Economic Impact of Film Industry in Florida

Study Finds Film & Entertainment Industry Financial Incentive Program Returns $5 Back to the State for Every $1 Issued

Tallahassee, Fla. – Film Florida today announced new study findings that demonstrate the significant, positive impact the Film and Entertainment Industry Financial Incentive Program has on Florida’s economy. These latest figures supplement a study conducted in March 2013 by the public accountancy and business advisory firm, MNP LLP, and sponsored by the Motion Picture Association of America (MPAA), that found the incentive supported 87,870 jobs, $2.3 billion in labor income, and $7.2 billion in economic spending across the state, both through production spending and induced tourism.

 The study released today, which can be viewed by clicking here, was commissioned by MPAA and independently prepared by MNP for the Florida Department of Economic Opportunity and focuses on film-induced tourism’s impact on Florida’s businesses and local governments. Survey data found that 19.5 percent of all visitors to the state indicated viewing a movie or television series filmed in Florida contributed to their decision to travel there. After taking into consideration all of the data impacted by the incentive, the study estimates the production incentive’s return on investment (ROI) based on a range from 5.6 percent to 20.5 percent.  The result means for every dollar of incentive issued, between $5.60 and $20.50 is returned back to Florida in state taxes.

Today’s findings are a supplement to MNP’s March 2013 study, which can be viewed by clicking here.

“As evidenced by the findings announced today by Film Florida, Florida’s Film and Entertainment Industry Financial Incentive Program is second to none in terms of return on investment for the State of Florida,” said Leah Sokolowsky, president of Film Florida.  “In fact, the incentive program is so successful, it maintains a track record of a minimum 5:1 return on investment for the state.  The program attracts a significant amount of entertainment projects, and in turn, Florida gains direct and indirect jobs, tax revenue, and film-induced tourism dollars from the film and entertainment industry.”

“And, if leveraged to its full potential, the incentive program has the ability to infuse even more capital into our state’s economy,” said Sokolowsky.  “Simply put, a long-term funding commitment and continued investment in Florida’s Film and Entertainment Industry Financial Incentive Program is an investment in Florida’s economy.”

“Today’s findings released by our friends at Film Florida support what has been demonstrated in the U.S. and internationally – that a competitive, reliable production tax incentive is incredibly beneficial for state and local economies,” said Vans Stevenson, senior vice president for State Government Affairs at MPAA.  “As was demonstrated by last year’s study, film and television production in Florida is creating tens of thousands of jobs and infusing billions in economic spending across the state. I commend the entire Florida film community, the Governor and Florida Legislature for their efforts in making the state one of the country’s premier markets for film and television production.”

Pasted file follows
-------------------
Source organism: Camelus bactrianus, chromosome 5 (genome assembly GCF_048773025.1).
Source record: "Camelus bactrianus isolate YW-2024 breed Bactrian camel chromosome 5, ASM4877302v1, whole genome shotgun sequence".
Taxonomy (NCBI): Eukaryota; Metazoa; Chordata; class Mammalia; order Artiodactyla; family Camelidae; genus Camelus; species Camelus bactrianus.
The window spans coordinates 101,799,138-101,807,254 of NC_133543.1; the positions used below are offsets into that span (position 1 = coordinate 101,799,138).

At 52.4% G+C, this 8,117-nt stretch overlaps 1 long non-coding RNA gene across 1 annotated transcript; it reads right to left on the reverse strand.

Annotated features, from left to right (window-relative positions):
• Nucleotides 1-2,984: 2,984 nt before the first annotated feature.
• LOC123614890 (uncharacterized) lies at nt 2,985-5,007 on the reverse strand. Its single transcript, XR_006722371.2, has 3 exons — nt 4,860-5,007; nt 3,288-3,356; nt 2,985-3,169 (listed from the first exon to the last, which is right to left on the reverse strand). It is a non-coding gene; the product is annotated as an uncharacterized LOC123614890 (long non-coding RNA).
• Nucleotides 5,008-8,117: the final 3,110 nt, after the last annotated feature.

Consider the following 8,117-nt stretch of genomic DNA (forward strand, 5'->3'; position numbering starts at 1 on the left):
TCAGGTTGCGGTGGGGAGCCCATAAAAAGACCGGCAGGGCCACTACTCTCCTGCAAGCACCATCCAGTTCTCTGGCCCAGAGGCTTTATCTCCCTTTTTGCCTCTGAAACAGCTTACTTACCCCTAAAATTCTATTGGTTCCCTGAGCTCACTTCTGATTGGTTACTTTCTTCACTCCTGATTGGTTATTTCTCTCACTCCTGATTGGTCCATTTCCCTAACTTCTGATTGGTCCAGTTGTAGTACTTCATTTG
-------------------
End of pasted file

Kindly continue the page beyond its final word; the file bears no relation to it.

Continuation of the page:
“Florida has been successfully utilizing tax credits to lure the film and entertainment industry to shoot major motion pictures, television series and other independent productions around the state since its inception,” said Gus Corbella, chairman of the Florida Film and Entertainment Advisory Council.  “The benefits have been great: high-wage jobs, boosts to our local economies and worldwide publicity for our state.  This supplementary study reinforces what we already know, that the film and entertainment industry has the ability to be a major economic driver in our state and in diversifying our economy.  On behalf of the Florida Film and Entertainment Advisory Council, I encourage lawmakers this session to help establish a reliable and stable funding mechanism that will help this growing industry take root in our state and become a more permanent contributor to Florida’s economy.”

“This report demonstrates how accountable, carefully constructed incentives that build off a state or community’s core strengths help drive local economies, create new job opportunities and provide new avenues for development,” said Tom Foulkes, vice president of State Government Affairs at the Entertainment Software Association. “These investments in communities and local employers fuel an economic engine that helps drive forward the state economy.”

Florida’s Film and Entertainment Industry Financial Incentive Program was enacted in July 2010 by the Florida Legislature in order to encourage the use of the State of Florida as a site for film, entertainment and digital media production, and to develop and sustain the workforce and infrastructure for film, entertainment and digital media production.

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Film Florida is a not-for-profit association that provides a leadership role in Florida’s film and entertainment industries. Film Florida’s mission is to offer businesses and individuals the benefits of a statewide trade association to promote the creation of jobs in the film and entertainment production industries and to promote economic development and tourism.